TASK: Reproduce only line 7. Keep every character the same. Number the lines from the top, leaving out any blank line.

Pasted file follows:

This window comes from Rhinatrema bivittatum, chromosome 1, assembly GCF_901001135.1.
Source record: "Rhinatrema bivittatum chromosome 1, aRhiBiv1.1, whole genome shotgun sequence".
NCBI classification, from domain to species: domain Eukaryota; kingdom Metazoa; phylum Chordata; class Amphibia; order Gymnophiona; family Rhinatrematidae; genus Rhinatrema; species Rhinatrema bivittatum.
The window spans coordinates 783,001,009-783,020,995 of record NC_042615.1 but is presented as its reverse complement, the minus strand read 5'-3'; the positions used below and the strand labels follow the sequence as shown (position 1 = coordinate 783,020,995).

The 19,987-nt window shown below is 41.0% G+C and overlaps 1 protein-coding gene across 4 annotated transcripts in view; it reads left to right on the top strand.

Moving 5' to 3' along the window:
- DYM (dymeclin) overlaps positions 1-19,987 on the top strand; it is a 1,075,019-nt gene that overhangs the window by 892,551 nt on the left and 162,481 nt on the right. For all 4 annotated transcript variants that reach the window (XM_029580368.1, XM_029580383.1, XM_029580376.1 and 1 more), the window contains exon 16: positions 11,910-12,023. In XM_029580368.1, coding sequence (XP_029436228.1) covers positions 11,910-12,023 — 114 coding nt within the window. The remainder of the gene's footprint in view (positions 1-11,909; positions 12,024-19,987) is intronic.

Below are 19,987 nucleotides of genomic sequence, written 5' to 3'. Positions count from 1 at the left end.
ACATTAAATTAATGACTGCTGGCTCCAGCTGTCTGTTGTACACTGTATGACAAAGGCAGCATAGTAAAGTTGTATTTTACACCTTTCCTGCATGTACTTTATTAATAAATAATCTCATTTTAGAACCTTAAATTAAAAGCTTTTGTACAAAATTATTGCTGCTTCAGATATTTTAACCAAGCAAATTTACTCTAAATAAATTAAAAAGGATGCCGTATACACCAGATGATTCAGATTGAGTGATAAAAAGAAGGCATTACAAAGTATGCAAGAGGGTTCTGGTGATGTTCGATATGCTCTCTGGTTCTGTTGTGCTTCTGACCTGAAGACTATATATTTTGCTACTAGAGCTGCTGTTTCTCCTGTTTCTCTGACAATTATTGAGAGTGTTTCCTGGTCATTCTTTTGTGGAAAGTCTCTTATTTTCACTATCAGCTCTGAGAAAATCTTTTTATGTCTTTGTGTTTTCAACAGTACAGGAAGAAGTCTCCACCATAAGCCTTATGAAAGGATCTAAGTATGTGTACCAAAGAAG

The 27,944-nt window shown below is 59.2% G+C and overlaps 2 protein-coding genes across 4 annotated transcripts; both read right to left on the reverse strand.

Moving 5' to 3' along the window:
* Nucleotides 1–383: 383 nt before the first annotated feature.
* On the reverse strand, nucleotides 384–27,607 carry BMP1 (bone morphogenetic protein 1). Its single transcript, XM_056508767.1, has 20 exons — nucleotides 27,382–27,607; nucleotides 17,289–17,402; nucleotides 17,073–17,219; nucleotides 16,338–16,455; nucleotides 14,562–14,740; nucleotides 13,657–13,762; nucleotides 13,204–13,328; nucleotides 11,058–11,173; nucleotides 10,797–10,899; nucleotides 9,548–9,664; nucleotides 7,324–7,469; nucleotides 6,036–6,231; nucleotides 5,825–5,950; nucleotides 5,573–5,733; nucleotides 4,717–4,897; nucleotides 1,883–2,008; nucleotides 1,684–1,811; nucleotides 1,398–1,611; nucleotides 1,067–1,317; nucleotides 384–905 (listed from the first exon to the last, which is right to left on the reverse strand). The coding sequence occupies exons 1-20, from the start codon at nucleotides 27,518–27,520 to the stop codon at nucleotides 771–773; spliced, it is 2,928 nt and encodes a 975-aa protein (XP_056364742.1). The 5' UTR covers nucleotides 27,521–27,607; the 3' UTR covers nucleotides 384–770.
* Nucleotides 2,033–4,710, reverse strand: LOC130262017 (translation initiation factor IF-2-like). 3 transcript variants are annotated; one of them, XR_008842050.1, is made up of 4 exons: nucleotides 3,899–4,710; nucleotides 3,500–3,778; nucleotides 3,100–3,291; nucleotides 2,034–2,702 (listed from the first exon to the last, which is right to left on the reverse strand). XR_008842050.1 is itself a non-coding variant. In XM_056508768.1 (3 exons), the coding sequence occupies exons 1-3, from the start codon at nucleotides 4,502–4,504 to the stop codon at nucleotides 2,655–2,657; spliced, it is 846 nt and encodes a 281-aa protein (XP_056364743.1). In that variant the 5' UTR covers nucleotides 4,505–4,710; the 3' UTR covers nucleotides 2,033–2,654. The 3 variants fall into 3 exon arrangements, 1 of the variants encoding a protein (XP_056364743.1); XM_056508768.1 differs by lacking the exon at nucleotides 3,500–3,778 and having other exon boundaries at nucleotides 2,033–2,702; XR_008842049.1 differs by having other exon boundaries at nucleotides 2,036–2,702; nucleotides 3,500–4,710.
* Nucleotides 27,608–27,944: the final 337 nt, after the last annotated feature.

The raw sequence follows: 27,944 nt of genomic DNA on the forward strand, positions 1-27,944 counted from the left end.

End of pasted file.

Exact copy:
- DYM (dymeclin) overlaps positions 1-19,987 on the top strand; it is a 1,075,019-nt gene that overhangs the window by 892,551 nt on the left and 162,481 nt on the right. For all 4 annotated transcript variants that reach the window (XM_029580368.1, XM_029580383.1, XM_029580376.1 and 1 more), the window contains exon 16: positions 11,910-12,023. In XM_029580368.1, coding sequence (XP_029436228.1) covers positions 11,910-12,023 — 114 coding nt within the window. The remainder of the gene's footprint in view (positions 1-11,909; positions 12,024-19,987) is intronic.